The day's-recital you are about to read is fictional. Any resemblance to actual people, places, or events is purely coincidental. Really, I'm making all this up - I mean, it - so if this happens to ring a bell or two with you - Xin Loi.
Morning - Early Morning: The good, at least to begin with
Not being able to get out of my house without help (it's a wheelchair thing coupled with certain VA house-modifications that are really .l.o.n.g. in coming - a story for another day) and considering my household's schedule (my wife works as does the three of our four who happen to be back with us right now - another story for another day if I should decide to "treat" you to a veteran-family tale), when I go to the VA I have the ambulette-service (it's that wheelchair thing again this time coupled with a catastrophic-disability VA rating) pick me up at 5:30 a.m. regardless of the time of my appointment(s).
As a Veterans Services Officer ("VSO"), getting to the VA at 6:15 a.m. isn't all that bad. After perusing various bulletin-boards, book racks, and other repositories of VA current-events information, I join a group of one of the top-five Veteran Service Organization's fellow VSOs to find out how the VA has managed to recently, well, for this writing let us call it "uniquely interpret" one of their own directives.
As an aside and to put things in perspective, even when I am at the VA for days in a row, there is never a lack of "newly, uniquely interpreted" VA actions with which any group of VSOs can "wax poetic." And boy, do we. With our recitations usually beginning along lines, "Folks, you really ain't gonna believe this one!" Back to my visit.
Morning: Not so early and past the good part
Today's discussion centered around the VA's refusal to admit a WWII Veteran into the VA system because the veteran's "income" exceeded the income limit. Yes I know, you thought that all pre-1980 Veterans we promised life-time (although not necessarily free) medical benefits. We were. And yet since January 2003, if your income exceeds a certain limit... (this is certainly another story for another day).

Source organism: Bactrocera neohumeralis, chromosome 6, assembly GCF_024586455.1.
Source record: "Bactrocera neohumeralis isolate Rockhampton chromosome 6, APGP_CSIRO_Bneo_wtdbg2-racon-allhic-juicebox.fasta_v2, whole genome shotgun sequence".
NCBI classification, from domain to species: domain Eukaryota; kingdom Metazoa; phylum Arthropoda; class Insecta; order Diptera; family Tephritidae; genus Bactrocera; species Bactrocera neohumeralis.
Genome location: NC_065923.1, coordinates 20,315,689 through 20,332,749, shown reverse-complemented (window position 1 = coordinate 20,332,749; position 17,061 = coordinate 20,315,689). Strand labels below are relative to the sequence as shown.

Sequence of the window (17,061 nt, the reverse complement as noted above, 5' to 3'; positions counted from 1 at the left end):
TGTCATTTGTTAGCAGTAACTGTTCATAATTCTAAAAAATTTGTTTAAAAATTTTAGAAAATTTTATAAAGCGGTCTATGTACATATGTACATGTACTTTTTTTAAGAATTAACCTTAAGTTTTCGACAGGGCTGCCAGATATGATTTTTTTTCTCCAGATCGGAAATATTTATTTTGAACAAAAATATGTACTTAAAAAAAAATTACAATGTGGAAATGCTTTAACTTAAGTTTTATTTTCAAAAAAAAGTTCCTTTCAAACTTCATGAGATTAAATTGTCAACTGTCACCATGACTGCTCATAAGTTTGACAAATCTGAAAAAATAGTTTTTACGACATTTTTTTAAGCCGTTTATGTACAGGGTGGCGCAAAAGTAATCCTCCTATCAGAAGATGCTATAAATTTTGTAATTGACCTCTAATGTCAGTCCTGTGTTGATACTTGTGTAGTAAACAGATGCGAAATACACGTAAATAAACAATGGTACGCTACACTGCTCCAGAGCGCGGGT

The form used to provide the VA certain basic income information is to be based on the "Previous Calendar Year Gross Annual Income of Veteran, Spouse and Dependent Children." Makes sense. Or rather, usually makes sense.
You see, this 80+ year old veteran, who after retiring 20 years ago, immediately went back to work and had worked his 40-hour weeks up until last month when the company he was working for down-sized, was told he made too much money to be allowed in the system. This because the VA said he "had to" use his last year's income to fill out their form even though he was no longer employed. And why did he have to use his last year's income - because the form said....
You know the old saw about not wanting to sit in the first few rows of a Shakespearean play - just let's say you wouldn't have wanted to be standing close to us, VSOs, when we first heard of this one.
The VA "Mean Test" is meant to measure one's
to pay for your share of the medical benefits you receive at the VA. Usually, using your previous year's income data will do just that - usually.
VA directives even allow for the situation that one's income might drop suddenly. In which case you are permitted to file a revised form, so as to "immediately" have your
to pay, properly reflected in its records.
Yet, here was this local VA office insisting that this Veteran who had never used the VA medical facilities before and who only wanted to get into the VA system now as a back-up to his existing retirement health plan, that this Veteran must use last year's data regardless of his current situation and regardless of the usual definition of
. I really dislike unique interpretations.
Can you say arrrgh?
By The Way
For those not having spent any time in downtown Vietnam, xin loi roughly translates into sorry about that. And for those not up on their Charles Lutwidge Dodgson, the title of this article includes a quote from Lewis Carroll's (Dodgson's pen-name) Jabberwocky (from Through the Looking-Glass and What Alice Found There, 1872). A poem generally considered being one of the greatest nonsense poems written in the English language - I thought it fitting.
[a few days later]
It seems that the entire on-duty VA clerical crew "forgot" to tell the Veteran that having filled out the initial form as per the form's instructions (with out-dated information) there was another form he could have immediately filled out (using his current information) and simultaneously filed with the original form that would have immediately started a process to get him into the VA system.
A certain VSO or two have contacted the Veteran, helped him fill-out and file the other form, and the Veteran is now in the VA system!
All mimsy were the borogoves, and the mome raths outgrabe.
--- Regards, Walt Schmidt